Addressing the concerns of such people is, of course, not necessarily synonymous with tackling the predicament of the suburban poor. (As the raids on immigrants in Nassau County show, suburban populism can cut two ways.) Nor is the party affiliation of low-income suburbanites necessarily so easy to predict. In North Carolina I met numerous people who fumed about the scandalously low minimum wage or about NAFTA -- and then told me they were Republicans. Others complained about the exorbitant cost of healthcare -- and about how the government is giving it away free to undocumented Mexicans. But still others nodded when asked about John Edwards's assertion that there are two Americas today. "We do have two Americas," said Ada Wells of Rockingham County, "and they don't understand each other." Many suburbanites I spoke with seemed interested in issues -- affordable housing, a higher minimum wage, universal health insurance -- that progressive Democrats have long argued should be at the center of the party's agenda, and that both Hacker's "office-park populists" and the people who clean those offices for a living have a stake in. Granted, the affluent software engineers flocking to emerging suburbs might still care more about lower taxes. But more than half the people in emerging suburbs don't have a four-year college degree. The African-American population in such places surged by 50 percent in the 1990s. "If you look at emerging suburbs, they're becoming rapidly more diverse," says the Democratic pollster Ruy Teixeira. "And they're full of people who don't make a lot of money."

Beyond altering voting patterns, the dispersal of poverty to the suburbs has the potential to upend a larger idea: that the interests of suburbanites and city dwellers are diametrically opposed. This has been the guiding -- if often unspoken -- premise driving regional development for decades, one that has played no small part in fueling residential segregation and sprawl. But if cities and suburbs increasingly face many of the same problems, wouldn't it make sense for them to work together?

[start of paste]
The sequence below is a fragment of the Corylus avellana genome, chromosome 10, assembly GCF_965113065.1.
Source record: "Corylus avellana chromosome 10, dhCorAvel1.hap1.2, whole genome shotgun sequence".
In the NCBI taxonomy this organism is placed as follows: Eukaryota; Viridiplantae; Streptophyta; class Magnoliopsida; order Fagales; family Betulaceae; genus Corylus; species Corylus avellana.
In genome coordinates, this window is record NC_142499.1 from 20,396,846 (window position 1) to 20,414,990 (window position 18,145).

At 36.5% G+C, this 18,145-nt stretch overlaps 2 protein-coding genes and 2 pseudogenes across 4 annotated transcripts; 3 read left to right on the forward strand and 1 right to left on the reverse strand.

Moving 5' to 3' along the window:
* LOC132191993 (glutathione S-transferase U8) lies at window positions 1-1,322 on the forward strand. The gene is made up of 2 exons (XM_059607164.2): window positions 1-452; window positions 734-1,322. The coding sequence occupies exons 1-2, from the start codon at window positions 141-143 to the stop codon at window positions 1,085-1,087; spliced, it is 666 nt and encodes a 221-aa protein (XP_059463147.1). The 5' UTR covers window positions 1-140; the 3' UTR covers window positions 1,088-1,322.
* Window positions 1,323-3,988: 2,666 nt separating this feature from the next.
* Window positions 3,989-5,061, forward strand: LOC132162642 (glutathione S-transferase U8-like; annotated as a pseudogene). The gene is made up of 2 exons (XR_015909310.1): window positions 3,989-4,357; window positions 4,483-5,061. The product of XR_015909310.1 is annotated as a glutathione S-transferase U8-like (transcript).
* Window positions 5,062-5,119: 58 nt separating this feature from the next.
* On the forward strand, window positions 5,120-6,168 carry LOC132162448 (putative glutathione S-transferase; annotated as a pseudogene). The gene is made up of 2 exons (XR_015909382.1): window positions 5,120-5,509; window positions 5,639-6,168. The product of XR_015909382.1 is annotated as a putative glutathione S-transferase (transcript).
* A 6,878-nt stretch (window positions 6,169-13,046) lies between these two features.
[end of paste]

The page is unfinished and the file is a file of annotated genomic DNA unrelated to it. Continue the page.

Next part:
One proponent of this view is David Rusk, former mayor of Albuquerque and a longtime advocate of more equitable regional development. "In order to deal with the problems of poverty and economic decline reaching across cities into many suburbs, you have to get states to lay down some strong directives with regard to balanced regional housing development and some form of regional tax-base sharing," he says. To illustrate why, Rusk cites the case of southern New Jersey, in particular the area surrounding Camden. "This is an area of roughly 1.75 million people, and the ten fastest-growing municipalities, in terms of job creation, are all third-ring suburbs," he says. "They saw the creation of about 42,000 jobs in the 1990s, but the construction of only 1,200 low-income housing units. Meanwhile, the ten areas that were the biggest employment losers saw 25,000 jobs disappear, but 16,000 price-controlled housing units built. It's a mirror opposite of what's needed -- where the job supply is growing, there's no affordable workforce housing. Where it's vanishing, it's all piled in."